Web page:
Back in July, Ben-Gurion University President Rivka Carmi expressed concern about a “growing and worrisome phenomena”: informal boycotts of her faculty. BGU scholars were telling her of being quietly shunned by colleagues – excluded from conferences, getting their research proposals and manuscripts summarily rejected, and finding it difficult to place their graduate students into post-doctoral appointments.
Such stealth boycotts by definition operate under the radar, hidden from view. Unlike the shout-downs of Israeli guest speakers, there are no videos of intimidating behavior to post on YouTube, and it’s often hard to prove that the ostracism is occurring. But if the offenders leave an incriminating paper trail and happen to target a well-connected Israeli academic who has the wherewithal to expose the discrimination, then stealth boycotting can get the kind of media exposure that this insidious denial of rights to Israeli academics deserves.
That’s what recently happened on my campus, when Shimon Dotan – an award-winning Israeli filmmaker at New York University’s graduate journalism school – was disinvited from a Syracuse University (SU) international conference on “The Place of Religion in Film” because its SU organizer feared that by hosting him she’d be subject to “ideologically motivated retaliation” from her anti-Israel, BDS-supporting colleagues.
A brief recap: Dotan was invited by a University of Nebraska colleague to screen the film at SU. A tenured professor in SU’s Religion Department, M. Gail Hamner, then rescinded the invitation on account of warnings from colleagues that the “BDS faction on campus will make matters very unpleasant” for her and Dotan if he came. Bottom line: Hamner was reluctant to bring Dotan to the conference because she felt intimidated by a faculty caucus who wouldn’t be happy about the screening of a well-received Israeli film.
SU responded admirably by reasserting the university’s commitment to free speech and its opposition to “any boycott of Israeli academic institutions or faculty.” An invitation to Dotan to present his film at a later time this year was also extended. On her part, Hamner issued an apology and reaffirmed her own support for academic freedom. To my mind, this rings hollow. A true defender of campus free speech actively solicits diverse viewpoints, and doesn’t surrender to peer pressure to conform. Still, Hamner’s expression of regret seems sincere and heartfelt.
All’s well that ends well? Not quite. Lingering questions remain: did Hamner have to “vouch” in the same way for other films in the conference – or was it just the product of an Israeli national that required special scrutiny? Are a group of anti-Israel colleagues exercising subtle veto power when it comes to academic programming related to Israel?
To get answers to these questions, and assess the magnitude of the problem, I and other SU faculty are now urging the administration to undertake a comprehensive and transparent investigation. Supported by the Academic Engagement Network, a new national organization committed to opposing BDS on campuses and to preserving academic freedom and free speech, we believe that only a full exploration as to why Dotan’s invitation was withdrawn will both lay this incident to rest and ensure that something like it won’t happen again.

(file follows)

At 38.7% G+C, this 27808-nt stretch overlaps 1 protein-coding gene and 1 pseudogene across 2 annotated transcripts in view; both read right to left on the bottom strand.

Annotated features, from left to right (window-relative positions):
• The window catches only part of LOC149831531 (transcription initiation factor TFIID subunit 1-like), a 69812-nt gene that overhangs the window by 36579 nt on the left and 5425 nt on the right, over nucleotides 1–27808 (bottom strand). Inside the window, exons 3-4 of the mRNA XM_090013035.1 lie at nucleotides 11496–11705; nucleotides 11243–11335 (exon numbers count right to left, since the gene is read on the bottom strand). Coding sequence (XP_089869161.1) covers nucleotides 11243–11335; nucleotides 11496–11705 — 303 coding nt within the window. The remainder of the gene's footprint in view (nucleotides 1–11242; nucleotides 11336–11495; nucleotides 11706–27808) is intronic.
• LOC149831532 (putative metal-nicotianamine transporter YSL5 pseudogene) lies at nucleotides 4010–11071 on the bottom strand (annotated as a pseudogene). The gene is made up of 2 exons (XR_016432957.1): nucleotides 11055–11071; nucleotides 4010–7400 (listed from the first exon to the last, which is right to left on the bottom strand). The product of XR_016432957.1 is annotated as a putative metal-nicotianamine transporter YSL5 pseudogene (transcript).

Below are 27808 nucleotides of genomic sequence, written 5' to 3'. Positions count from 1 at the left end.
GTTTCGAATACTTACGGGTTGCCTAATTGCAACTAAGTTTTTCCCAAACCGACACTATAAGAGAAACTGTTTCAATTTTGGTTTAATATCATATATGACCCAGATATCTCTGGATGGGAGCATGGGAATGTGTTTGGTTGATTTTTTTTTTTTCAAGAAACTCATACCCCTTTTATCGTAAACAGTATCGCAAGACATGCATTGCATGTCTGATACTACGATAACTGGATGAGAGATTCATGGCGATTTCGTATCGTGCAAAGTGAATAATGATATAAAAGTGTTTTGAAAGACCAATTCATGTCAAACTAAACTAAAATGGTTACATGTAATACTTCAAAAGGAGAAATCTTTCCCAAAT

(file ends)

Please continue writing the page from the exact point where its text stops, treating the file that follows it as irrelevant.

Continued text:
This inquiry shouldn’t be construed as a witch hunt, nor is it likely to reveal a campus awash in anti-Israel animus. SU is generally a welcoming place for Israeli scholars and students. An exploration of the matter may also show that Hamner panicked unnecessarily and that her fears of the “BDS faction” were overblown. But it’s possible too that the inquiry will uncover more evidence of stealth boycotting.
Three lessons about these silent boycotts and how to defeat them can be learned from my university’s “Dotan Affair.”
First, administrators need to recognize that just because their schools are on record opposing academic boycotts of Israel doesn’t mean that individual faculty members are adhering to that institutional policy in their personal instructional practices. Administrators must make school policy crystal clear, but they also have to institute mechanisms to ensure that faculty members comply with it.
Second, the case highlights that successfully confronting silent boycotting ultimately depends on whether individual faculty are willing to take a stand. Like all bullies, stealth boycotters get away with their bigotry and intimidation because most faculty aren’t as honest and forthright as Hamner was about the pressures they’re facing, and because the vast majority of professors prefer to do their research and teaching and hesitate getting involved in "campus politics." The now multiplying anti-BDS organizations operating on campus are going to have to figure out a way to incentivize more faculty to engage proactively – and get those feeling cowed by BDS harassment to go public.
Lastly, the “Dotan Affair” shows that BDS, which bills itself as a human rights movement aimed at ending the Israeli "occupation," is in fact pure racist hatred, from which even famous anti-occupation, progressives Israelis – like Shimon Dotan – aren’t immune. To put a stop to stealth boycotting on campus and prevent more Israeli scholars from being privately shut out of academia, Zionists from across the political spectrum – left, center, and right – will need to fight together to ensure that all their voices can be heard on campus.
Miriam F. Elman is an Associate Professor of Political Science at Syracuse University’s Maxwell School of Citizenship & Public Affairs, where she also serves as a research director in its Program for the Advancement of Research on Conflict and Collaboration (PARCC). She frequently writes and speaks on BDS, and blogs on the topic for the website Legal Insurrection. Follow her on Twitter @MiriamElman
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